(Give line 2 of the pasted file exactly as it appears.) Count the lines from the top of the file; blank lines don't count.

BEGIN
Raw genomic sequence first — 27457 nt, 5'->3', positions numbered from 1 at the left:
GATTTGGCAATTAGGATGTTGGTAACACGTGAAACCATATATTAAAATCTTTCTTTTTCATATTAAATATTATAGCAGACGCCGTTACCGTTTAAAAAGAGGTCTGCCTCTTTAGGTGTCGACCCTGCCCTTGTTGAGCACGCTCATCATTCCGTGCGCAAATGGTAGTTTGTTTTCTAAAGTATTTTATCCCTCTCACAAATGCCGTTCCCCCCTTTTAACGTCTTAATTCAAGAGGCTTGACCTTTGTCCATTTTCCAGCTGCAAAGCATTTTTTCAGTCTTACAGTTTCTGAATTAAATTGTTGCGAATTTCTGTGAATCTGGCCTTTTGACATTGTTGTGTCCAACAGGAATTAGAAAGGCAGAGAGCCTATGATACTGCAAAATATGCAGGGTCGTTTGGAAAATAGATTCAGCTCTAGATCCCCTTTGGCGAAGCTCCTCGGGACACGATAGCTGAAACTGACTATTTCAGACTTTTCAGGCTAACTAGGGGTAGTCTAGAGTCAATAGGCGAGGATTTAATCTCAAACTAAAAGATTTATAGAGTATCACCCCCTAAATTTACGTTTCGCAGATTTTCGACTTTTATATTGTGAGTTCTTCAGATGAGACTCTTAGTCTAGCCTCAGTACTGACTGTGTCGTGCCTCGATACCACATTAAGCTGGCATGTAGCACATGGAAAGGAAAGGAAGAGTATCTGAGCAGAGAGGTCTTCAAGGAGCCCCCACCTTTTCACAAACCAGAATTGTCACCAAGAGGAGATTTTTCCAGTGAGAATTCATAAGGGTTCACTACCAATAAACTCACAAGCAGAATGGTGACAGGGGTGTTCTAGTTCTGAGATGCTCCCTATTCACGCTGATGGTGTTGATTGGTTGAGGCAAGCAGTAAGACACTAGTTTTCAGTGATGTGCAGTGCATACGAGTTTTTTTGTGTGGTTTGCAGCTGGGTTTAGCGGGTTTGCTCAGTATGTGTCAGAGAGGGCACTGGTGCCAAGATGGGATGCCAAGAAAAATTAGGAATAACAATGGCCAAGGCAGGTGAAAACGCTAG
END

GATTTGGCAATTAGGATGTTGGTAACACGTGAAACCATATATTAAAATCTTTCTTTTTCATATTAAATATTATAGCAGACGCCGTTACCGTTTAAAAAGAGGTCTGCCTCTTTAGGTGTCGACCCTGCCCTTGTTGAGCACGCTCATCATTCCGTGCGCAAATGGTAGTTTGTTTTCTAAAGTATTTTATCCCTCTCACAAATGCCGTTCCCCCCTTTTAACGTCTTAATTCAAGAGGCTTGACCTTTGTCCATTTTCCAGCTGCAAAGCATTTTTTCAGTCTTACAGTTTCTGAATTAAATTGTTGCGAATTTCTGTGAATCTGGCCTTTTGACATTGTTGTGTCCAACAGGAATTAGAAAGGCAGAGAGCCTATGATACTGCAAAATATGCAGGGTCGTTTGGAAAATAGATTCAGCTCTAGATCCCCTTTGGCGAAGCTCCTCGGGACACGATAGCTGAAACTGACTATTTCAGACTTTTCAGGCTAACTAGGGGTAGTCTAGAGTCAATAGGCGAGGATTTAATCTCAAACTAAAAGATTTATAGAGTATCACCCCCTAAATTTACGTTTCGCAGATTTTCGACTTTTATATTGTGAGTTCTTCAGATGAGACTCTTAGTCTAGCCTCAGTACTGACTGTGTCGTGCCTCGATACCACATTAAGCTGGCATGTAGCACATGGAAAGGAAAGGAAGAGTATCTGAGCAGAGAGGTCTTCAAGGAGCCCCCACCTTTTCACAAACCAGAATTGTCACCAAGAGGAGATTTTTCCAGTGAGAATTCATAAGGGTTCACTACCAATAAACTCACAAGCAGAATGGTGACAGGGGTGTTCTAGTTCTGAGATGCTCCCTATTCACGCTGATGGTGTTGATTGGTTGAGGCAAGCAGTAAGACACTAGTTTTCAGTGATGTGCAGTGCATACGAGTTTTTTTGTGTGGTTTGCAGCTGGGTTTAGCGGGTTTGCTCAGTATGTGTCAGAGAGGGCACTGGTGCCAAGATGGGATGCCAAGAAAAATTAGGAATAACAATGGCCAAGGCAGGTGAAAACGCTAG